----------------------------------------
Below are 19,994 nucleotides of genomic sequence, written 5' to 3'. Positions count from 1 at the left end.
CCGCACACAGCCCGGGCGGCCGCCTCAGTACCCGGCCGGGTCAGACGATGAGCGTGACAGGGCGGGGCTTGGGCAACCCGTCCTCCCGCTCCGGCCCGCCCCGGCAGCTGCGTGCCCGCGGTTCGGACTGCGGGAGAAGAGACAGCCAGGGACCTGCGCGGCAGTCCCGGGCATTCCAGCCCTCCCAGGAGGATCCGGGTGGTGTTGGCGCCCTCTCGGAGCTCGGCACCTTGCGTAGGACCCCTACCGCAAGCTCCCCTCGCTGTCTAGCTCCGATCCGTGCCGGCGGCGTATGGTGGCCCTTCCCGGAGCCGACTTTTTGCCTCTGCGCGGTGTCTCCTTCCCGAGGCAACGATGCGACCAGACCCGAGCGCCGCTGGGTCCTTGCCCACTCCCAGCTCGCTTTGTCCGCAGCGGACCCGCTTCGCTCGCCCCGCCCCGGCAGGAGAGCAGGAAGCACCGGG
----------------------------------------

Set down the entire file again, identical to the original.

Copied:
Below are 19,994 nucleotides of genomic sequence, written 5' to 3'. Positions count from 1 at the left end.
CCGCACACAGCCCGGGCGGCCGCCTCAGTACCCGGCCGGGTCAGACGATGAGCGTGACAGGGCGGGGCTTGGGCAACCCGTCCTCCCGCTCCGGCCCGCCCCGGCAGCTGCGTGCCCGCGGTTCGGACTGCGGGAGAAGAGACAGCCAGGGACCTGCGCGGCAGTCCCGGGCATTCCAGCCCTCCCAGGAGGATCCGGGTGGTGTTGGCGCCCTCTCGGAGCTCGGCACCTTGCGTAGGACCCCTACCGCAAGCTCCCCTCGCTGTCTAGCTCCGATCCGTGCCGGCGGCGTATGGTGGCCCTTCCCGGAGCCGACTTTTTGCCTCTGCGCGGTGTCTCCTTCCCGAGGCAACGATGCGACCAGACCCGAGCGCCGCTGGGTCCTTGCCCACTCCCAGCTCGCTTTGTCCGCAGCGGACCCGCTTCGCTCGCCCCGCCCCGGCAGGAGAGCAGGAAGCACCGGG